What happened to work ethic?
An Air Traffic Controller at Seattle's Boeing Field had already been caught twice sleeping while on duty when his work-time naps got him in trouble a third time.
Another Air Traffic Controller opted to watch a movie to speed up the workday and alleviate boredom.
Yet others complain they need special consideration to allow designated nap times and work-time movies because the job is stressful and unusually demanding. They say they need a stand-in in case a little rest and recreation becomes necessary.
Many of us hold the belief that controlling air traffic can only be done by the most elite among us and that ATCs, because of their work, should be allowed to get away with behavior that would not be tolerated with a regular job. When asked, it was surprising how many people felt sympathy for those sleeping while on duty because they thought the job was special.
My first reaction when hearing this news was to invoke the spirit of Ronald Reagan. Our beloved President held no illusions about Air Traffic Controllers. To him, the people who supervise aircraft in flight did a job like everyone else and got paid well for the service. He believed no one forced them to do the job and there was always a replacement eagerly waiting for the opportunity to take their place. Their job was essential to public safety but not so special it was hard to find people to do it.
In 1981, thousands of ATCs walked off the job at the busiest time of the year for air travel in the belief that their skills were irreplaceable to the nation. They, through their union, the Professional Air Traffic Controllers Organization (PATCO) tried to strong-arm concessions from the Federal Aviation Administration because they said they deserved special considerations due to the highly stressful nature of their very important work. PATCO president Robert Poli, demanded an across-the-board wage increase of $10,000/year for controllers whose pay ranged from $20,462 to $49,229; the reduction of a five-day, 40-hour work week to a four-day, 32-hour work week; and full retirement after 20 years service -- a package with a 1981 price tag of $770 million.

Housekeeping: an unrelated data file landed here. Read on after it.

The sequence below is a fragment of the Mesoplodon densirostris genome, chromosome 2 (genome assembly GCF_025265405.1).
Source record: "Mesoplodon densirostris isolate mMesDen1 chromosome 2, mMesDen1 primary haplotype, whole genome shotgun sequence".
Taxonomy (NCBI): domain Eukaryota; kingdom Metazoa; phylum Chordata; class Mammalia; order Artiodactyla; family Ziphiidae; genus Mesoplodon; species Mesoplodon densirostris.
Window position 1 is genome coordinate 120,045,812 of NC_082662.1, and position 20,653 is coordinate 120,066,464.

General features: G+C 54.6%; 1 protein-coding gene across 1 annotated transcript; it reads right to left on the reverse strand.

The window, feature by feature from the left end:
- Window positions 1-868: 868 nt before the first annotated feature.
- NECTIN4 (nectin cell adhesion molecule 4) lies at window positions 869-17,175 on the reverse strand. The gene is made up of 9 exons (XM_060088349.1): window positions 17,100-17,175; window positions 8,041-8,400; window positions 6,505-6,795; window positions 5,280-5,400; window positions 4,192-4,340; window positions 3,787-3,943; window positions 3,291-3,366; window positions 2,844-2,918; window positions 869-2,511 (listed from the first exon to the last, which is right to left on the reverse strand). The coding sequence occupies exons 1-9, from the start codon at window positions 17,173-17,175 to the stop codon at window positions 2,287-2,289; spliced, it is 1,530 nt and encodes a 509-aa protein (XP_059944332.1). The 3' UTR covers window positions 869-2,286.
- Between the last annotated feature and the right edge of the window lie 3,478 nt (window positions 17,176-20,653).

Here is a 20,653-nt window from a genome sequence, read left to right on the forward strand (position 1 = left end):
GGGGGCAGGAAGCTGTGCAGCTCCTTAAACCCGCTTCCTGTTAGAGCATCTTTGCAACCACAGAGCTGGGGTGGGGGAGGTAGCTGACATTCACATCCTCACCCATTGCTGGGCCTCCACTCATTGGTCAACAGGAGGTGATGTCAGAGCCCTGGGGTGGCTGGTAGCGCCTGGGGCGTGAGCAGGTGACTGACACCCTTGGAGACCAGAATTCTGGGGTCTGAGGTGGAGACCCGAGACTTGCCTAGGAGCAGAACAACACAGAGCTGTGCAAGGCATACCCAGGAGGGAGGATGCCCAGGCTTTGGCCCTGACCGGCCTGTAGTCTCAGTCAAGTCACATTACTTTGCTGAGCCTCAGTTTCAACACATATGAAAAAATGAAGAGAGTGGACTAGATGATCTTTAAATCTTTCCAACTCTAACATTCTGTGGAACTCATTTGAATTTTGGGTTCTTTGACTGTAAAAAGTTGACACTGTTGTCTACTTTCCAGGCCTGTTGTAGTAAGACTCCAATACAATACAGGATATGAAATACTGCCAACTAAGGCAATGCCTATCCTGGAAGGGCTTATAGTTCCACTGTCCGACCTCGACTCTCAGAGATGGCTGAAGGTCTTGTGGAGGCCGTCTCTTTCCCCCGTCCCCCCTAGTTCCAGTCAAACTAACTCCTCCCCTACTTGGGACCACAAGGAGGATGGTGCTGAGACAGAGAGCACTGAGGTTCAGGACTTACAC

President Ronald Reagan, knew that if the ATC union succeeded with their demands it would open the way for other federal employee unions to demand the same. He understood something the Air Traffic Controllers failed to appreciate, that they were important but not indispensable. So, after ignoring his order to return to work, he fired all those on strike. And surprise, aircraft landed just as safely without them, it's just that other people made it happen.
Many of those PATCO union members that were fired in 1981, are still trying to get their jobs back now, even after President Bill Clinton rescinded Reagan's lifetime ban, they still have failed to wipe the slate clean. The striking controllers have come to realize that they had it pretty good. Many found it impossible to earn close to what they had been. Reagan was right, their demands were unreasonable and it took very firm action to make them wake up.
Is a wake-up call what controllers need now?
Today there is talk of giving ATCs designated nap periods. Medical specialists have pronounced it as the only way to ensure safety. They also say that there should never be just one ATC on duty and that the cost of two is justified in case one nods off.
Can anyone else see the flaw in this logic.
It can reasonably be expected that an employee, even a government employee, be alert while on the job. It can also be expected that the employee be fit for the task they are being paid for. Most of us know what we need to do to be prepared for work. If being an Air Traffic Controller means that they should sleep prior to working, it is part of the reasonable expectation of being an ATC. If they cannot sleep prior to working, they should not be an Air Traffic Controller.
Some jobs require more commitment than others. Usually commitment is directly related to pay. If it wasn't that way no one would take the responsible jobs. Air Traffic Controllers have a responsible job which requires them to be alert at all times and concentrate on the tasks for which they are being paid. If they fail to do that they should be fired. If they can't do that they should find a job they can do.
Ronald Reagan knew how to keep them awake.
That's what I think. What do you think?
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